Independent movie directors frequently churn out interesting movies. And by that most people mean different (or did I just mess that up?). But if someone were to ask me what I thought of certain movies by certain independent directors, I would think intimate. Often, the movies reveal too much about the directors themselves (well hello Wes Anderson, we know you love the kinks). And then there are other times, when the movies reveal too much about you. This facet especially, can seldom be captured by the expensive, glittering, larger-than-life, populist films. How can such movies afford to show you glimpses from your own life, when you pay good money to forget exactly that for a while?

This feeling of intimacy was reinforced when I plowed through Jim Jarmusch’s impressive repertoire. Indeed, he is the man who is sometimes, somewhere credited as the father of the American Independent Film Movement (so really, who better than the man himself for a commentary on indie films). As I watched Stranger than Paradise, I remarked at how well the movie came together, not because it paced successfully through to a conclusive end (as only how a winning story should), but because it paced languorously, scene-by-scene, onward through to no logical end, no real conclusion, leaving that subdued, confused feeling in your chest because the credits are rolling but you are yet unsure if you should get up from your seat. I sometimes get that feeling when I try to ascertain if I have achieved my short-term goals (yes, there are no upsides to being a planner). After that mental tick-off the list, I feel a strange sense of disquiet, waiting for life to stop for a second, for the credits to roll, to get up from my seat, stretch my arms, and head towards my bed to switch off for the night. But nothing happens. There remains, as always, more short-term goals to accomplish, more movies to watch.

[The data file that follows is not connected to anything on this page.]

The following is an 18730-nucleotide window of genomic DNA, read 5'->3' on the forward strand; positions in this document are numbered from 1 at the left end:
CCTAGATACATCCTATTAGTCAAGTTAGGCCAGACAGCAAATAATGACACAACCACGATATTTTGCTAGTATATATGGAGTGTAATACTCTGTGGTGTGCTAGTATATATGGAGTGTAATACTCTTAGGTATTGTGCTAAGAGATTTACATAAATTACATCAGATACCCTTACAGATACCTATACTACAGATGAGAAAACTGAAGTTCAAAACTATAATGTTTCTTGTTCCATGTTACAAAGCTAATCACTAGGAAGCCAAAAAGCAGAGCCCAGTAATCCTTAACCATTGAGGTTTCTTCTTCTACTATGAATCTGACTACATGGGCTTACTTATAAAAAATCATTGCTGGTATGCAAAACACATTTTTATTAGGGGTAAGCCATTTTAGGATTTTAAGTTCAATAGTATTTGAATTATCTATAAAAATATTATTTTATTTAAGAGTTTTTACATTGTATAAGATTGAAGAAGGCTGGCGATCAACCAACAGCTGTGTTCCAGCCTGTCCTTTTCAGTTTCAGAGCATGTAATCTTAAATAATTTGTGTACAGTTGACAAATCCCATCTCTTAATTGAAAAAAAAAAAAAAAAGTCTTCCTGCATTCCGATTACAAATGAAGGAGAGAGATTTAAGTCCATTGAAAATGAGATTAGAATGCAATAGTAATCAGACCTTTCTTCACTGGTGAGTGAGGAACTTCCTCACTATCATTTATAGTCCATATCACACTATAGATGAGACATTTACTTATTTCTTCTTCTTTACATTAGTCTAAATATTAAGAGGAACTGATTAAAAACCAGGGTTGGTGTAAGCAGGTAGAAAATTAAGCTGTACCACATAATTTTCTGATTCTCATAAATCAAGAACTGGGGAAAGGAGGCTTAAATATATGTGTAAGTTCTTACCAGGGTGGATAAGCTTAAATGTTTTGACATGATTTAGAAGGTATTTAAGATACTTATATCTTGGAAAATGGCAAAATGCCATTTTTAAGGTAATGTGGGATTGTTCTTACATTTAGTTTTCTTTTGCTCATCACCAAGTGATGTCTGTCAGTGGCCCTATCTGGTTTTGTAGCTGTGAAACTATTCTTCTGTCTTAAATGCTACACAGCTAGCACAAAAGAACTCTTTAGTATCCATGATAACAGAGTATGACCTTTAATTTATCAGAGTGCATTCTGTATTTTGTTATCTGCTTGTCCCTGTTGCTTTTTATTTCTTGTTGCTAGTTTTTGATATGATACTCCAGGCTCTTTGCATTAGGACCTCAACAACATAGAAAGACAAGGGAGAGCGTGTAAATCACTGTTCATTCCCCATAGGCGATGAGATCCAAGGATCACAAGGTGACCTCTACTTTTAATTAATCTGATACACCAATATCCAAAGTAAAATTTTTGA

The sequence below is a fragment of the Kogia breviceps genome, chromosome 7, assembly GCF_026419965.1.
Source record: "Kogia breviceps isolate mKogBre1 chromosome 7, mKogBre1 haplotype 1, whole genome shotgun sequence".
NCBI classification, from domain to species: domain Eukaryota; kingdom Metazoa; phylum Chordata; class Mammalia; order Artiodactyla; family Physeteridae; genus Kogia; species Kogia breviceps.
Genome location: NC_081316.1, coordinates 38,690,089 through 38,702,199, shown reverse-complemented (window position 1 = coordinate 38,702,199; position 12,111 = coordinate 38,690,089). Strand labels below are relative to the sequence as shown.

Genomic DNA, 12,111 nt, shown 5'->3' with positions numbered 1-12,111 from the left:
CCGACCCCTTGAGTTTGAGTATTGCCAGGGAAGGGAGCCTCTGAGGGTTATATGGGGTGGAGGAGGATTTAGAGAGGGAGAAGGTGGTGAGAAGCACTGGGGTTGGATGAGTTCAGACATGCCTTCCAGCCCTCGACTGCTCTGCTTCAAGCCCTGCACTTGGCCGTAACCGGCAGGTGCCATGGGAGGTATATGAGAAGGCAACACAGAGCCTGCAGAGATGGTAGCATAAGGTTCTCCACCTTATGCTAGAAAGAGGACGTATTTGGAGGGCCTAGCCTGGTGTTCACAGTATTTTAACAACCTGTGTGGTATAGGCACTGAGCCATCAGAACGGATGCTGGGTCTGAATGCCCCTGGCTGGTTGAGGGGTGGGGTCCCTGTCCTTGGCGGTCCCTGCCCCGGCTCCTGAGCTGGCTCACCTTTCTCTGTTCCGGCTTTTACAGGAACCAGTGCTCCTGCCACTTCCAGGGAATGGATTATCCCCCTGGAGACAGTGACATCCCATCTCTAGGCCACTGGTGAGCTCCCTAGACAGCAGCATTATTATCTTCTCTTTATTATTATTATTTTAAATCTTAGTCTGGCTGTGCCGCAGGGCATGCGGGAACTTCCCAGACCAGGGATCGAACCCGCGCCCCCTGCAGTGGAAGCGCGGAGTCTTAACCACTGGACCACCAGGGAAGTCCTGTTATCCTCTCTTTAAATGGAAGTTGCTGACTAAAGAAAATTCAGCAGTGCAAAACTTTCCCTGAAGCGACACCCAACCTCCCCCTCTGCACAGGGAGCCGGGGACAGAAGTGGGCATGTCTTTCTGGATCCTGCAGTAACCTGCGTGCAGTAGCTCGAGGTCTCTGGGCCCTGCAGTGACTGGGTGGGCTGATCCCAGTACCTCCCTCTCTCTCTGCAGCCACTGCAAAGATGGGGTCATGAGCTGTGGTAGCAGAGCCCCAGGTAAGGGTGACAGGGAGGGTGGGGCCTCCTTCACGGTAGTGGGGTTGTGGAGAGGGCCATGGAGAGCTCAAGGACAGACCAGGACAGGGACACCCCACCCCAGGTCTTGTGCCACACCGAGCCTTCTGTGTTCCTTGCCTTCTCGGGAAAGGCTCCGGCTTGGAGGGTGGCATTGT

Broken Flowers, in contrast, actually had a linear narrative that was headed towards the finish line, or so it tricked me into believing again. The ingredients were ready and waiting. There was a plot, a protagonist, a receding character with a receding hairline who injected ironic humour in short bursts at irregular intervals, fast cars (ok, not really) and hot women (will you look at Tilda Swinton?), and oh yes, a mystery waiting to be solved. There had to be a conclusive ending, I calmed my fluttering heart. There just had to be. This time round, there were multiple, discrete stories within a story, and multiple, coupled scenes within those stories. But the whodunit question was never answered. Indeed, the movie even recognized my growing trepidation, and threw random faces at me. Maybe him? It seemed to taunt me. I sighed and settled back. There was a vague thread of reconciliation reaching out to me. The movie was trying to tell me something, something else altogether. But I think I had stopped paying heed to the signs, a long, long time ago. You hear what you want to hear, you see what you want to see, and when you realize that it has all been one horrible mistake, you stop for a second, take stock, reorganize, and continue trying to fit the mismatched jigsaw pieces.

And then there are, of course, just stories. Simple, solitary, specific stories. Characters weaving in and out of the larger narrative, often never even bumping into each other, when they really, truly should. A Night on Earth is probably my favourite Jarmusch movie. Filled with stories of such significance that they can become your life’s marginalia or paraphernalia, depending on who is watching. It satisfied that gnawing urge to see something through to its logical conclusion, at least once every thirty minutes. Equating a provisional finale with meaning, magnitude or fulfillment helps me get by, I realized with a start. But how did Jim know that?

Really, how?

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